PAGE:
"I never hacked a phone," Piers Morgan, who was editor of the Daily Mirror newspaper from 1995 to 2004, has claimed
Prince Harry's phone hacking case against Mirror Group Newspapers continues to make news.
On Wednesday, the BBC resurfaced an interview of former Daily Mirror editor Piers Morgan weighing in on the trial and the implication that he knew about the interception of Harry's voicemails while at the publication.
"I never hacked a phone," the 58-year-old broadcaster and journalist who edited the British tabloid newspaper from 1995 until 2004, told Amol Rajan in March. "I wouldn't even know how."
"I think phone hacking is completely wrong and shouldn't have been happening, and it was lazy journalists being lazy," he added. "There's no evidence I knew anything about any of it."
Morgan — who stepped into Larry King's primetime CNN slot from 2011 to 2014 — also addressed the question of whether phone hacking took place at the Mirror while he was a member of the editorial staff.
"Originally I said, I've never hacked a phone, I've never told anyone to hack a phone, and no story has ever been published in the Mirror in my time from the hacking of a phone," Morgan told the BBC. "And then somebody pointed out, well you can only know the first two things for sure. All I can talk to is what I know about my own involvement."
Morgan, who now hosts the U.K. talk show Piers Morgan Uncensored, also clarified that he only ever worked for the Daily Mirror at the publishing hub — which is just one of several outlets owned by Mirror Group Newspapers (MGN), the organization that Harry is suing over 148 articles published between 1996 and 2010, the BBC said.
While the BBC spot was filmed in March, it is relevant again as MGN offered an "unreserved" apology to the Duke of Sussex on Wednesday for a February 2004 story that appeared in the Mirror's sister publication, The Sunday People.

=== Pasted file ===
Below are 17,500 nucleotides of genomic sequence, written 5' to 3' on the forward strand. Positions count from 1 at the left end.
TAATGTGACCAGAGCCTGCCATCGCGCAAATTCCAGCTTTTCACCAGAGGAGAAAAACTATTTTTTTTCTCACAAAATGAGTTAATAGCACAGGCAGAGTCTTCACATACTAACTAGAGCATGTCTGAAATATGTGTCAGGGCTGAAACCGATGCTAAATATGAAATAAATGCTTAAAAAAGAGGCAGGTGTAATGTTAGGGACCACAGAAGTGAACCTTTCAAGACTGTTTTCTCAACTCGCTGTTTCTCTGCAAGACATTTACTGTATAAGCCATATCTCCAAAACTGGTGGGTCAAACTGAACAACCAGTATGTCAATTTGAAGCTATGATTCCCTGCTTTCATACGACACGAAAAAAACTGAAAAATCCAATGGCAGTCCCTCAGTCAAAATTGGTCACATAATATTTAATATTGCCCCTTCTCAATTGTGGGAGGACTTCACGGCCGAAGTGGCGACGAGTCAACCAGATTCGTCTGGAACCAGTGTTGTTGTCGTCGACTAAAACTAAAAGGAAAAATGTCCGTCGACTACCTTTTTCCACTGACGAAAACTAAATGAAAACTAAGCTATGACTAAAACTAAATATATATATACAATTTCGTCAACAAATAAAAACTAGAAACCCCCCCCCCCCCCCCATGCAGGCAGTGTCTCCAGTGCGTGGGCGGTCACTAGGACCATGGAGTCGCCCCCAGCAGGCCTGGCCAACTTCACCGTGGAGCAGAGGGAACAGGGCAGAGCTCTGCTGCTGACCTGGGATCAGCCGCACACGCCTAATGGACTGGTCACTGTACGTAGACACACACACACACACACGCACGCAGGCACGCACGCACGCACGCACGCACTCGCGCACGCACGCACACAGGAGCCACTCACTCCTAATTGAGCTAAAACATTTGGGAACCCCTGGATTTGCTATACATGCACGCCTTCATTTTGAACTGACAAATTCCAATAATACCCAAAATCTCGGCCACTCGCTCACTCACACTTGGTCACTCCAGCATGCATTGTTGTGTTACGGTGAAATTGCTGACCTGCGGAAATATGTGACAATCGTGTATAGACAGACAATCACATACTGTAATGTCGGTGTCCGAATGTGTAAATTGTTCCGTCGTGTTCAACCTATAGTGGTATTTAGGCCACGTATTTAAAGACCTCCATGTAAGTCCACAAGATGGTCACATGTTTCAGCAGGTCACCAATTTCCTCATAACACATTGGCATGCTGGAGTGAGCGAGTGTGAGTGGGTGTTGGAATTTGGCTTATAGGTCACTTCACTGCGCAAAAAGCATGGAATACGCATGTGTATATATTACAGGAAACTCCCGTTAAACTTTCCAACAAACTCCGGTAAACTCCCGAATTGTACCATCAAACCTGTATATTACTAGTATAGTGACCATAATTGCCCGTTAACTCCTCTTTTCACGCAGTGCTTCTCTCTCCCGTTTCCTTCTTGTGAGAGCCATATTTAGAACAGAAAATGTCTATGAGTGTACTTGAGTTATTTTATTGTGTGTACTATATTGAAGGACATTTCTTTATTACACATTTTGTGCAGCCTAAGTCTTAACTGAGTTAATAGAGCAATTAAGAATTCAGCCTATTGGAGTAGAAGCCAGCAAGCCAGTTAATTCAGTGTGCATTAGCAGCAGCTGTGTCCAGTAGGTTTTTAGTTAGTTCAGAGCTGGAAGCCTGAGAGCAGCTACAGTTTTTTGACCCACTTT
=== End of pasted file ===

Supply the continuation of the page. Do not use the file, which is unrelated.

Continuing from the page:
In legal papers seen by PEOPLE, MGN admitted one instance of unlawful information gathering on the Prince at Chinawhites nightclub in London and that the Duke "is entitled to appropriate compensation" as a result.
The article published in The People is not one of Harry's claims in this case, however, and MGN does not admit any other instances of "unlawful information gathering" in relation to the prince.
Harry is one of four "representative" claimants chosen as "test cases" from a larger group of high-profile figures suing MGN for alleged unlawful information gathering, The Independent previously reported. The other claimants are actress Nikki Sanderson, actor Michael Turner and Fiona Wightman, ex-wife of comedian Paul Whitehouse.
In a written submission seen by PEOPLE, his lawyer, David Sherborne, stated the "unlawful activity, including in particular knowing where the Duke of Sussex was going to be at a given time and the widespread dissemination amongst MGN's journalists of private information relating to him, posed a very real and large-scale security risk for the Duke of Sussex, his family and his associates."
Sherborne added that Harry "experienced unusual telephone and media-related activity" involving his communication with "over 30 individuals with whom he had close relationships and was in regular contact with, and often exchanged voicemail messages with, including about private and family matters and business affairs."
Though he wasn't there for the start of the trial on Wednesday, Prince Harry is expected to appear in London court for the trial in June. The trial itself is expected to last between six and seven weeks, and Harry will make modern royal history as the first member of the royal family to step up in court as a witness when he gives evidence.
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